Nutrition advice from Lynn Clay

 

 

Q.  Does being a vegetarian compromise my ability to fuel for and recover from training and racing?

A well organised vegetarian diet should not compromise your ability to eat a nutritionally complete diet that can support your training and racing as well as one including meat.  Key vitamins and minerals, such as B12, Zinc and Iron pose a challenge for vegetarians. B12 is mostly found in animal products and both Zinc and Iron are absorbed more poorly in a vegetarian diet.  Here’s a little bit more information on meeting your needs for each of these nutrients:

 

Vitamin B12

This vitamin’s primary function is the formation of red blood cells and the maintenance of a healthy nervous system.  Symptoms of deficiency include excessive tiredness, breathlessness and poor resistance to infection.  B12 also plays a vital role in the metabolism of fatty acids required to maintain the fatty sheath that surrounds our nerve tissue.  Prolonged deficiency can therefore lead to nerve damage.  With a daily intake requirement of 1.2micrograms, the main dietary sources are meat, milk and eggs.

A boiled free range egg will typically provide 0.7micrograms, a 40g slice of cheddar cheese, 0.5micrograms and ½ a pint of milk, 1.2micrograms.  In the absence of these foods in your diet, fortified foods are available including Vegan vegetable stock, many veggie burger mixes, textured vegetable protein, soya milk, some vegetable margarines and breakfast cereals.

 

Iron

Iron is an essential component of haemoglobin, transporting oxygen in the blood to all parts of the body and playing a vital role in many metabolic reactions.  Iron deficiency can cause anaemia resulting from low levels of haemoglobin in the blood.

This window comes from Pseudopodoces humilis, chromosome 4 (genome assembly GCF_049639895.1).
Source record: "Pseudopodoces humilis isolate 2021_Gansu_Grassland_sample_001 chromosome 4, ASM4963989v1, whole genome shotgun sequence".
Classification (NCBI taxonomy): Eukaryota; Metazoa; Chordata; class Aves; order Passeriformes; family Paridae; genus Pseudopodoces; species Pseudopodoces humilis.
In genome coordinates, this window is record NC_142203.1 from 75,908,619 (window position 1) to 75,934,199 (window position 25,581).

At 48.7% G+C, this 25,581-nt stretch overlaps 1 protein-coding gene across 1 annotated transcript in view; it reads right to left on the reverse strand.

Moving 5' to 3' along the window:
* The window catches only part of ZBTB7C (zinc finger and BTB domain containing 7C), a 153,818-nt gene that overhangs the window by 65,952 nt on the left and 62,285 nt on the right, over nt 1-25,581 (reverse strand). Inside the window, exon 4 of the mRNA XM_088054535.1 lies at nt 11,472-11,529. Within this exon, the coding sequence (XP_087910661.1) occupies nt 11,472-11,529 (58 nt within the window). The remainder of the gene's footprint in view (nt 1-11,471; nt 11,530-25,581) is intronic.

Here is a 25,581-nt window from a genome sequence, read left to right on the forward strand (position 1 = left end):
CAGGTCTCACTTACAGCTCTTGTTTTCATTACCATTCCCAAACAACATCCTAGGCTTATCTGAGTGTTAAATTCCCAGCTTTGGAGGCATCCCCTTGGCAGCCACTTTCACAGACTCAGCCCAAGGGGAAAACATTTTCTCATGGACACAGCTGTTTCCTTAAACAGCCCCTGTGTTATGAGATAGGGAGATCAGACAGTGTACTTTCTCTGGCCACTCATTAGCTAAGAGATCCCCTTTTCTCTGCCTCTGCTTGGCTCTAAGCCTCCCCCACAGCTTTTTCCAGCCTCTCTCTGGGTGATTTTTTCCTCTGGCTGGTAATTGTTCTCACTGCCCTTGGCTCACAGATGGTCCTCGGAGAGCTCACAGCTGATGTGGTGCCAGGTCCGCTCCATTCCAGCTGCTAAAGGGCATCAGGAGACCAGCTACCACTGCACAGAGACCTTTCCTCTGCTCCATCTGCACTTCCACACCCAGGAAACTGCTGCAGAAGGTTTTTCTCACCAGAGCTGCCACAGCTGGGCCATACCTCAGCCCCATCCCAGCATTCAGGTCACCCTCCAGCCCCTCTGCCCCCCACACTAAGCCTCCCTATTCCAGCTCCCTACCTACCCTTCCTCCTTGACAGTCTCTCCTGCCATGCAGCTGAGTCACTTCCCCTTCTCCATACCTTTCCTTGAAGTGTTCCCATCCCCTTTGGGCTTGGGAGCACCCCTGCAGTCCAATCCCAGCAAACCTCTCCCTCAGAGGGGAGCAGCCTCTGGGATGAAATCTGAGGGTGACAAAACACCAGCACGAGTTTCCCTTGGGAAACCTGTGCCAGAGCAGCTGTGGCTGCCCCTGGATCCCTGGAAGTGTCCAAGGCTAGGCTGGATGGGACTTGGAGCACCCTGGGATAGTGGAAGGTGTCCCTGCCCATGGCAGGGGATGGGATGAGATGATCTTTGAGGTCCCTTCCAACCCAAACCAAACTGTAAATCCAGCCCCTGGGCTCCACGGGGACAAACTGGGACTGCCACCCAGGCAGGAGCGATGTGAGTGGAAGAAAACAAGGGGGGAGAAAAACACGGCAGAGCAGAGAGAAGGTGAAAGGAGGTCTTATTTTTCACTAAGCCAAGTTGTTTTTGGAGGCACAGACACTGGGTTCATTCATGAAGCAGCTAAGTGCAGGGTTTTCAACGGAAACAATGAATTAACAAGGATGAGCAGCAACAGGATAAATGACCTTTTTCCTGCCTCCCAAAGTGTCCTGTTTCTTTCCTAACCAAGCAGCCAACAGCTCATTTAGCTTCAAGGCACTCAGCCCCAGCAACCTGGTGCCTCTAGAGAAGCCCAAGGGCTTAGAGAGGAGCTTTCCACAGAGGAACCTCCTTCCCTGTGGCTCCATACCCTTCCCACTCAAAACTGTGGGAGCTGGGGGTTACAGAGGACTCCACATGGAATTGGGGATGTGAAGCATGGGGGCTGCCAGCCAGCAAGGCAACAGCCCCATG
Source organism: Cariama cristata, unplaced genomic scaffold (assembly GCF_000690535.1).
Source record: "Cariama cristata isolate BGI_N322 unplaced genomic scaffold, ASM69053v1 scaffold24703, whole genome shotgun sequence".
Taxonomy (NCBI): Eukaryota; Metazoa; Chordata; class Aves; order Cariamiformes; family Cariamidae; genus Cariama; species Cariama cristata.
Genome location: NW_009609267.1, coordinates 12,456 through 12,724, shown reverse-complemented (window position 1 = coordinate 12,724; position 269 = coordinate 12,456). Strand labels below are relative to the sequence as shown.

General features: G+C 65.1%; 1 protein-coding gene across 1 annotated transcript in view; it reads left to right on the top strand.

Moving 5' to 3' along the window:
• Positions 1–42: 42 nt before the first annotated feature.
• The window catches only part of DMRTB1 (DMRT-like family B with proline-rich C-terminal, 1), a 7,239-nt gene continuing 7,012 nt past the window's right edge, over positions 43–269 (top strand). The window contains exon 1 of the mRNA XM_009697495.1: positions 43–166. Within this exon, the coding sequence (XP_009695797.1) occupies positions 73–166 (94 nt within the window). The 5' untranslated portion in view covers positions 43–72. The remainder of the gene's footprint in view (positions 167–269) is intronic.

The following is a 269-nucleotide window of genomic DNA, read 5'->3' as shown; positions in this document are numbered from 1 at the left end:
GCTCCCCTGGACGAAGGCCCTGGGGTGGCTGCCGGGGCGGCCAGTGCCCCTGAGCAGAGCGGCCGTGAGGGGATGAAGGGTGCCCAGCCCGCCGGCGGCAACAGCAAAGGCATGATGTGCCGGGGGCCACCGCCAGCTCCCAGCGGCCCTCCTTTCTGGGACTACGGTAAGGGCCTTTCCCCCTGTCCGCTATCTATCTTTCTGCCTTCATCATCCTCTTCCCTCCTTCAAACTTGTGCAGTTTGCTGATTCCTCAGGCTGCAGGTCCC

Dietary iron exists in two different forms; Haem iron only exists in animal tissues, whilst in plant foods iron is present as non-haem iron.  Non-haem iron is less easily absorbed by the body, with the amount of iron absorbed from various foods ranging from around 1 to 10% from plant foods and 10 to 20% from animal foods.  Vitamin C greatly increases the absorption of iron so it is wise to combine iron rich foods with foods such as citrus fruits, green peppers and fresh leafy green vegetables.  Amino acids can also promote iron absorption so combining your iron rich food as part of a protein rich meal may help with uptake.  Good sources of iron for vegetarians include wholegrain cereals and flours, leafy green vegetables, pulses such as lentils, chickpeas and kidney beans and some dried fruits such as figs and apricots.  Including two to three portions of wholegrains, greens and beans of differing varieties in each days diet will pretty much ensure you meet your iron needs of between 8.7 and 14.8mg depending on your sex and age.

 

Zinc

Zinc has a range of functions with deficiency resulting in impairment of taste, poor immune function, skin problems, fatigue and delayed wound healing.  Zinc is present in a wide variety of foods, many of them protein foods.  A typical vegetarian diet is lower in zinc than that of a meat eater, however, good sources for vegetarians include dairy products, beans and lentils, nuts, seeds and wholegrain cereals.  Pumpkin seeds provide one of the most concentrated sources of zinc for vegetarians.  With an RDA of 7mg for women, four small portions of a mix of these foods will satisfy the daily need.

 

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